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Open Access Highly Accessed Research article

Reducing hypothalamic AGRP by RNA interference increases metabolic rate and decreases body weight without influencing food intake

Hideo Makimura12, Tooru M Mizuno12, Jason W Mastaitis12, Reuven Agami3 and Charles V Mobbs12*

Author Affiliations

1 Fishberg Center for Neurobiology, Neurobiology of Aging Laboratories, Mount Sinai School of Medicine, One Gustave L. Levy Place, Box 1639, New York, New York, 10029, USA

2 Department of Geriatrics and Adult Development, Mount Sinai School of Medicine, One Gustave L. Levy Place, New York, New York, 10029, USA

3 Division of Tumor Biology, The Netherlands Cancer Institute, 121 Plesmanlaan 1066 CX, Amsterdam, The Netherlands

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BMC Neuroscience 2002, 3:18  doi:10.1186/1471-2202-3-18


The electronic version of this article is the complete one and can be found online at: http://www.biomedcentral.com/1471-2202/3/18


Received:20 August 2002
Accepted:7 November 2002
Published:7 November 2002

© 2002 Makimura et al; licensee BioMed Central Ltd. This is an Open Access article: verbatim copying and redistribution of this article are permitted in all media for any purpose, provided this notice is preserved along with the article's original URL.

Abstract

Background

Several lines of evidence strongly suggest that agouti-related peptide (AGRP) plays a key role in the regulation of metabolic function but ablation of the AGRP gene has no apparent effect on metabolic function. Since specific pharmacological antagonists of AGRP do not presently exist, we assessed if reduction of hypothalamic AGRP mRNA by RNA interference (RNAI) would influence metabolic function, an outcome suggesting that pharmacological antagonists might constitute useful reagents to treat obesity.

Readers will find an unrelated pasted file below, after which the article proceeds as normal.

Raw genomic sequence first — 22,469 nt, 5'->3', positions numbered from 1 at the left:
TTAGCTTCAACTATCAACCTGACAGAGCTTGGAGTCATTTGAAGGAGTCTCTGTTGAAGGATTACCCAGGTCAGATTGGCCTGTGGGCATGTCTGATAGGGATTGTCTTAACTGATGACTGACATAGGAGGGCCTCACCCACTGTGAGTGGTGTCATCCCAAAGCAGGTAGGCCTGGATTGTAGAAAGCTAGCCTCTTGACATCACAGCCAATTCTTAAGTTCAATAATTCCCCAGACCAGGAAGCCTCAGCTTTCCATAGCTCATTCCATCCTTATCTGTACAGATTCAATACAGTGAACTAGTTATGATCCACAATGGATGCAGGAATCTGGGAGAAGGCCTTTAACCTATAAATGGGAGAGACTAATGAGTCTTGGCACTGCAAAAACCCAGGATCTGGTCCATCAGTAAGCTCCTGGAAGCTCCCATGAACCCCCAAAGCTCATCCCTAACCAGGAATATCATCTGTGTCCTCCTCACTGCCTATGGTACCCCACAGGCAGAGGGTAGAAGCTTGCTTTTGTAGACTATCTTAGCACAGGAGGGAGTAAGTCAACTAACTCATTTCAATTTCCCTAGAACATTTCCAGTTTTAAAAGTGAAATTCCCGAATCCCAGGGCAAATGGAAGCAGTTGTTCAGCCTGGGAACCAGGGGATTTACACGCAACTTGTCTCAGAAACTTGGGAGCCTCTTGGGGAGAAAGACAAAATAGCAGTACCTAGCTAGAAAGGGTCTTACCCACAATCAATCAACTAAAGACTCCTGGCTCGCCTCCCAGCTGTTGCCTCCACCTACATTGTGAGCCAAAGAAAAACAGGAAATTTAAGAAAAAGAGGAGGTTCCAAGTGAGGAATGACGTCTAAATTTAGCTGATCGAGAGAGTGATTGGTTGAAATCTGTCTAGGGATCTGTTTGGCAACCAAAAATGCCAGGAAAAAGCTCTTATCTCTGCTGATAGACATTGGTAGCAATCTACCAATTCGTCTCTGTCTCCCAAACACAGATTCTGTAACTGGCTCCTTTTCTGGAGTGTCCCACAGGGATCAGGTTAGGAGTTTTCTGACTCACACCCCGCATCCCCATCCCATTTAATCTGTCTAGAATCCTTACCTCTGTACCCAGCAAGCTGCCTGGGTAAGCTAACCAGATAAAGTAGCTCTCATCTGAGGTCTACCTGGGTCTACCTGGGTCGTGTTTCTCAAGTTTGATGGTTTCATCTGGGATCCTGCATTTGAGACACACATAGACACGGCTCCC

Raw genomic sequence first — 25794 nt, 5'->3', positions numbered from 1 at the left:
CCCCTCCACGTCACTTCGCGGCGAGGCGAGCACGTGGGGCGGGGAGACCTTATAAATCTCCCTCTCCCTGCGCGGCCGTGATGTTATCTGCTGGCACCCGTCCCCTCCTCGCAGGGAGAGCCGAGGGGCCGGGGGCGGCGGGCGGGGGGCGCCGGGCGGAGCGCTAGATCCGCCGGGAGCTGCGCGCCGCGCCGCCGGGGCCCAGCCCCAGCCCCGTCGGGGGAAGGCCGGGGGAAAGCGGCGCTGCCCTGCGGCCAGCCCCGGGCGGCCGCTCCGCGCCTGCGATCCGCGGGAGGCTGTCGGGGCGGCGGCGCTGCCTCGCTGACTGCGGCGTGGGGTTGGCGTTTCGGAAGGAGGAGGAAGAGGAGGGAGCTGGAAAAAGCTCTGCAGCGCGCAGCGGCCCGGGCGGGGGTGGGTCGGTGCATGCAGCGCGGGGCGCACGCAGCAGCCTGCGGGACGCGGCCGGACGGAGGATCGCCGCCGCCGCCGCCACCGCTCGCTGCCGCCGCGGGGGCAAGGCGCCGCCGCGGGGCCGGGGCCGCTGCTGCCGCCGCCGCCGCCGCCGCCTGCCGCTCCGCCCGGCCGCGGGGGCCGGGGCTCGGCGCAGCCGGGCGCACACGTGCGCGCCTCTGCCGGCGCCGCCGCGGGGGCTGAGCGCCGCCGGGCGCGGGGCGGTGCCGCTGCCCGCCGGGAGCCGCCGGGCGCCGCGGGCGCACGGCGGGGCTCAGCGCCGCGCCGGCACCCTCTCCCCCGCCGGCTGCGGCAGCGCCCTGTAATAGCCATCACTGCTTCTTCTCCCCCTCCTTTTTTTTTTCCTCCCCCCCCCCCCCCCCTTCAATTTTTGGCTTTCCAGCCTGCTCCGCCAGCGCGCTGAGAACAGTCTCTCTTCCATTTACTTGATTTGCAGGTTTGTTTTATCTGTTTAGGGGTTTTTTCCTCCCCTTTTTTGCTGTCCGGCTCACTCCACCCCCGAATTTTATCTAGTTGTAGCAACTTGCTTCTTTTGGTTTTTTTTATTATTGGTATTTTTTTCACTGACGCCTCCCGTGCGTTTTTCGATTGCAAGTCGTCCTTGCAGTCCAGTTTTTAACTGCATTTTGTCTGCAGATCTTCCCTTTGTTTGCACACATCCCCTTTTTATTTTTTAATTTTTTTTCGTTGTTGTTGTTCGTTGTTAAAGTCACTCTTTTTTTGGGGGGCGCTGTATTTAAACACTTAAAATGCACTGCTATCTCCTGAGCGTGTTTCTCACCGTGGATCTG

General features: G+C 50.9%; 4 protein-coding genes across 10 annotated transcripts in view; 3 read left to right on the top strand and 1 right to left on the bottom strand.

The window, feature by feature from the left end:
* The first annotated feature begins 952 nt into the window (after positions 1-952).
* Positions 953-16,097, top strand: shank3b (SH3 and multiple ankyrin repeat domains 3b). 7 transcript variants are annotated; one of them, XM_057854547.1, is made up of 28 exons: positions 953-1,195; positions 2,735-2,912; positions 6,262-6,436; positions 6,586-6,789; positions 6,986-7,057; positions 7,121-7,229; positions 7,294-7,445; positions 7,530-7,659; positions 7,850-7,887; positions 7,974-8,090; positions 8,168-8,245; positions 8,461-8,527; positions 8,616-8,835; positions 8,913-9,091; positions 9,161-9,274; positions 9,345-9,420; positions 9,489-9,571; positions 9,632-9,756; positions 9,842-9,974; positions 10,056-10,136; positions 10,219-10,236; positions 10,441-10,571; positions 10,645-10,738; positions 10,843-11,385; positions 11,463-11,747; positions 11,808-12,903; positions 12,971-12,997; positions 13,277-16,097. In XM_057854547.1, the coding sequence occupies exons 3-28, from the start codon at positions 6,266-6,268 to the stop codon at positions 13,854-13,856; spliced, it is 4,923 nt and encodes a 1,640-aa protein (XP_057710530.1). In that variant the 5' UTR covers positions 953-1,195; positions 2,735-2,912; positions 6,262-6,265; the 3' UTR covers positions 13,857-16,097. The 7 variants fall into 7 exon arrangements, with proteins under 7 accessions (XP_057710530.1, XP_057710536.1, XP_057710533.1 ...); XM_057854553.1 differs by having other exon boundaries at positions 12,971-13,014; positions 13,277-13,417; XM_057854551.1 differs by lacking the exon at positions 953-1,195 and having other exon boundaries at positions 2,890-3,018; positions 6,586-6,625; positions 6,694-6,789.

Results

The RNAI protocol specifically reduced hypothalamic expression of AGRP mRNA by 50% and resulted in reduction of AGRP peptide immunoreactivity. Physiologically, the reduction in AGRP levels was associated with increased metabolic rate and reduced body weight without changes in food intake.

Conclusion

AGRP can function to increase body weight and reduce metabolic rate without influencing food intake. The present study demonstrates that RNAI protocols can be used to assess physiological function of neuronal genes in vivo.

Background

Agouti-related peptide (AGRP) gene expression is elevated by fasting and in obesity due to leptin insufficiency [1,2], while reversal of obese phenotypes by adrenalectomy reverses the elevation of AGRP mRNA [3]. Injections of synthetic analogs of AGRP, and of AGRP itself, also stimulate food intake and body weight [4,5]. Together with the observation that transgenic over-expression of the AGRP gene leads to hyperphagia and obesity [1], these data suggest that antagonism of AGRP may reduce food intake and body weight, thus potentially serving as a therapy for obesity.

RNAI produces sequence-specific reduction of gene expression in various mammalian in vitro systems [6] and most recently, RNAI was shown to suppress the expression and activity of a luciferase transgene in adult mice [7], suggesting that RNAI may become a valuable molecular and possibly clinical tool for use in vivo. A major advantage of RNAI over a similar protocol, using antisense oligonucleotides, is that the use of antisense oligonucleotides to assess chronic effects requires constant or repetitive infusion, is expensive and generally impractical for more than a few days. In contrast, RNAI can be used to study long-term phenotypes (including body weight and memory functions) due to the development of a DNA plasmid-based system to deliver short double-stranded RNA sequences in vivo[8]. While RNAI has been extensively used to assess physiological functions of specific genes in C. elegans and Drosophila [9,10] and a single recent paper has reported that RNAI can reduce gene expression in vivo (in liver) [7], the applicability of RNAI to assess physiological or neuronal function in mammals has not yet been demonstrated.